And yet: "I think we're in better shape today to make a run at [the Super Bowl] than when we were sitting here last year," Jerry assess on Tuesday.

LOL, OK.

* * * * *

Listen, I spent the first six autumns of my professional career lamenting the chronic lunacy and foolishness of the Buffalo Bills.

Long before they became the Super Bowl favorites (much less playoff contenders) that they are today, that franchise was as dysfunctional as Succession's Roy family.

Mind-numbing coaching and senseless personnel decisions by the front office translated to putrid football. 

How could it not?

In those six seasons, the Bills saw eight different starting quarterbacks and five different head coaches.

I want to be clear: I didn't get into sports journalism to spew hot takes. But there are times when an opinion is warranted.

And, when you watch every second of every game of a third straight 6-10 season, you earn the right to speak louder on behalf of the fans. If it means going scorched earth from time to time, so be it.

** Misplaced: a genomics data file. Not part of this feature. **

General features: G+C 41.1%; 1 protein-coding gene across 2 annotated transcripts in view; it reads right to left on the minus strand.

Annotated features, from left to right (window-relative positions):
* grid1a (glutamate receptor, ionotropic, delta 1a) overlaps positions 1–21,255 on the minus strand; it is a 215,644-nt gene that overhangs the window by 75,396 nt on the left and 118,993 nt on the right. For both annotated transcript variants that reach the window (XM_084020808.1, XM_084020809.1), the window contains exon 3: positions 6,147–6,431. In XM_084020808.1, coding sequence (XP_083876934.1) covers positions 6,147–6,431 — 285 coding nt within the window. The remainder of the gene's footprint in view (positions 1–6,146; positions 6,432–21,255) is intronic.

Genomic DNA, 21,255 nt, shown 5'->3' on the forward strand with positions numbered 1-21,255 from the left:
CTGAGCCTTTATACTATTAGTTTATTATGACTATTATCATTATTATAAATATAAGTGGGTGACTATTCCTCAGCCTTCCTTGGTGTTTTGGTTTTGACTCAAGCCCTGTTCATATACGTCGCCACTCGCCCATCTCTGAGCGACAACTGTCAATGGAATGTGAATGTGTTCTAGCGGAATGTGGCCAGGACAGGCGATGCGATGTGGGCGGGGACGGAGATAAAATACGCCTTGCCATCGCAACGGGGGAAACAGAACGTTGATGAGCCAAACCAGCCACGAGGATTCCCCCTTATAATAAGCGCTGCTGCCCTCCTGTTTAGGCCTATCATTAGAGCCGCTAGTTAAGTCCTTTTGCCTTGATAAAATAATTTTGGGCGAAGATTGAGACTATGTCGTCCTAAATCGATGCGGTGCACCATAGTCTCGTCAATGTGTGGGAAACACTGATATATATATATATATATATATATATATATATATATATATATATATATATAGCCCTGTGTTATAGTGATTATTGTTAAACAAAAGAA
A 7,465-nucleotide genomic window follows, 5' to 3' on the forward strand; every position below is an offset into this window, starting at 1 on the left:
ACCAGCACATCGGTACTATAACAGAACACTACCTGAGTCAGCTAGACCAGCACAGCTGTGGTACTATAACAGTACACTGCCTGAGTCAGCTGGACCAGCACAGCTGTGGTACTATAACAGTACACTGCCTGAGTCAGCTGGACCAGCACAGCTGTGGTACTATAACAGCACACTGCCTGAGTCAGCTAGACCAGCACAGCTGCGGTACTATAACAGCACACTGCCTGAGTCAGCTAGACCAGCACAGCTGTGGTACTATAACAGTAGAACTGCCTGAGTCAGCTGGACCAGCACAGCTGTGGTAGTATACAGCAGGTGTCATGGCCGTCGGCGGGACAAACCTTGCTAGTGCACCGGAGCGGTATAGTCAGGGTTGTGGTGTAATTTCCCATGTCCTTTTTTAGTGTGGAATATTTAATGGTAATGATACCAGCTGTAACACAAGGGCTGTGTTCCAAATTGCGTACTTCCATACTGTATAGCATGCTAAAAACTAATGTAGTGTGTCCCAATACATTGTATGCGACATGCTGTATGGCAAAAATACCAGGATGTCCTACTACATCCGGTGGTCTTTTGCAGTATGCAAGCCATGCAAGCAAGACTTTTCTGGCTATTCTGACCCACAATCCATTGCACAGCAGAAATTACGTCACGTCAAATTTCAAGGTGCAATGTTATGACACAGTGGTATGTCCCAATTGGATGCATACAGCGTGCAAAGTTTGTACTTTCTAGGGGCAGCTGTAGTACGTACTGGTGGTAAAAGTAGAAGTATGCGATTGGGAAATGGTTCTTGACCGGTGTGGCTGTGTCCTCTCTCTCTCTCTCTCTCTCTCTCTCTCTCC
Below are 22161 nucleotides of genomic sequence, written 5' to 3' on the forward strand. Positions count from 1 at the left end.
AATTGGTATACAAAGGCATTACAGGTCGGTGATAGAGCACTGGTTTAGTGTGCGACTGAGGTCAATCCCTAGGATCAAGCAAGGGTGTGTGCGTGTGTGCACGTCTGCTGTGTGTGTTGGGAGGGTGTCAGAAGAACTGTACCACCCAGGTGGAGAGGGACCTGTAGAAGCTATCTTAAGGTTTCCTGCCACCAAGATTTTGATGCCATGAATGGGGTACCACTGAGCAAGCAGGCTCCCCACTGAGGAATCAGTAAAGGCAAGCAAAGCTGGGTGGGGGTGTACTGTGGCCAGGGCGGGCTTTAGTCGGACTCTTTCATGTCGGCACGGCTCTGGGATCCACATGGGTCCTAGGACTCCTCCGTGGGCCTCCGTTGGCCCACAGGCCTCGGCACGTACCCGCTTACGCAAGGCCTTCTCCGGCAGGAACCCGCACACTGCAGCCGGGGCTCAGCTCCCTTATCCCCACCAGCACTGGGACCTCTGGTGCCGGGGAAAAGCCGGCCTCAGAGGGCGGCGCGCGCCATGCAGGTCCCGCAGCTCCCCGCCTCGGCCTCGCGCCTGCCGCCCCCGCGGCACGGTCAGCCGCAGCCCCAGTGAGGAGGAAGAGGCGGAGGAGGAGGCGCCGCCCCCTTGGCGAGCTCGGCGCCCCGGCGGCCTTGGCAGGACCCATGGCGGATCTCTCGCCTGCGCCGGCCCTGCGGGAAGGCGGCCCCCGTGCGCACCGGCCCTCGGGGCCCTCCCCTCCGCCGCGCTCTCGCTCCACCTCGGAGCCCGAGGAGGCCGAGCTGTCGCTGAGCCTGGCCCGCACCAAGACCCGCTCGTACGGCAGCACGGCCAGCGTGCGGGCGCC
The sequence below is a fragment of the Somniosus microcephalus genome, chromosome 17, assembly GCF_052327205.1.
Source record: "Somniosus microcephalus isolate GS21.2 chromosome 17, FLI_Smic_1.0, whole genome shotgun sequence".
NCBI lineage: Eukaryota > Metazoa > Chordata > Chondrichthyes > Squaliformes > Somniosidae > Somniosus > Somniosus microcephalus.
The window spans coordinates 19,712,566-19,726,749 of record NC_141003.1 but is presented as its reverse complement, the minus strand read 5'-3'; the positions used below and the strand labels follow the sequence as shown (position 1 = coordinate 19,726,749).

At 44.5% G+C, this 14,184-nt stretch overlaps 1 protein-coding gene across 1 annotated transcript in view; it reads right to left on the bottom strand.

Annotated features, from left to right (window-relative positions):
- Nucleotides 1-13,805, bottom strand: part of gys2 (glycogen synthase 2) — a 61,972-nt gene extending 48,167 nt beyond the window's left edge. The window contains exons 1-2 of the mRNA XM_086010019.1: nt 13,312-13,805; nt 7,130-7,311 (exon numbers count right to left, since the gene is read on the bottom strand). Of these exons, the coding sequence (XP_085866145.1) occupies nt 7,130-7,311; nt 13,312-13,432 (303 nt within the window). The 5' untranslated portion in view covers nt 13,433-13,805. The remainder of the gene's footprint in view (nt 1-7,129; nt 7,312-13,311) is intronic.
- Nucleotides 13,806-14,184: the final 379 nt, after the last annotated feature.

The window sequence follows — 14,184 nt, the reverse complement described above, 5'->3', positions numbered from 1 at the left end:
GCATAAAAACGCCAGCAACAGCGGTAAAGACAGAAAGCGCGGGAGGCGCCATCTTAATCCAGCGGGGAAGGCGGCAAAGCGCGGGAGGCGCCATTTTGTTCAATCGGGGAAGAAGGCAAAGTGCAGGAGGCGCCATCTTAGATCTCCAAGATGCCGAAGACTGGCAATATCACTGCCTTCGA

When I was hired by WFAA in March 2018, though, I made it a point to shut up and listen.

To observe and absorb.

It was new territory. 

New teams. 

New fans.

The last thing I wanted to do was to arrive in North Texas and act like I knew everything. Because I didn't. And I still don't.

Alas, fear of resentment propagates nothingness.

* * * * *

"I think we're in better shape today to make a run at it, than we were sitting here last year."

Are you kidding me?

I don't care how much "sauce" Jerry spiked into this year's batch of Cowboys Kool-Aid. I'm not drinking it.

The Dallas Cowboys are not in a better place today than they were this time a year ago.

No logical or rational member of Cowboys Nation could possibly disagree with that notion.

And, filled with unmitigated optimism though Jerry may be (as he is every year around this time), the glaring reality is: This team's latest Super Bowl window is closing.

The Cowboys had their shot last year. It came during Wild Card Weekend. At home. Against Jimmy Garoppolo and the San Francisco 49ers.

The Cowboys had their full complement of weapons. The had the Defensive Rookie of the Year. They had a defense with an unsustainable rate of takeaways, but that was at least playing pretty well.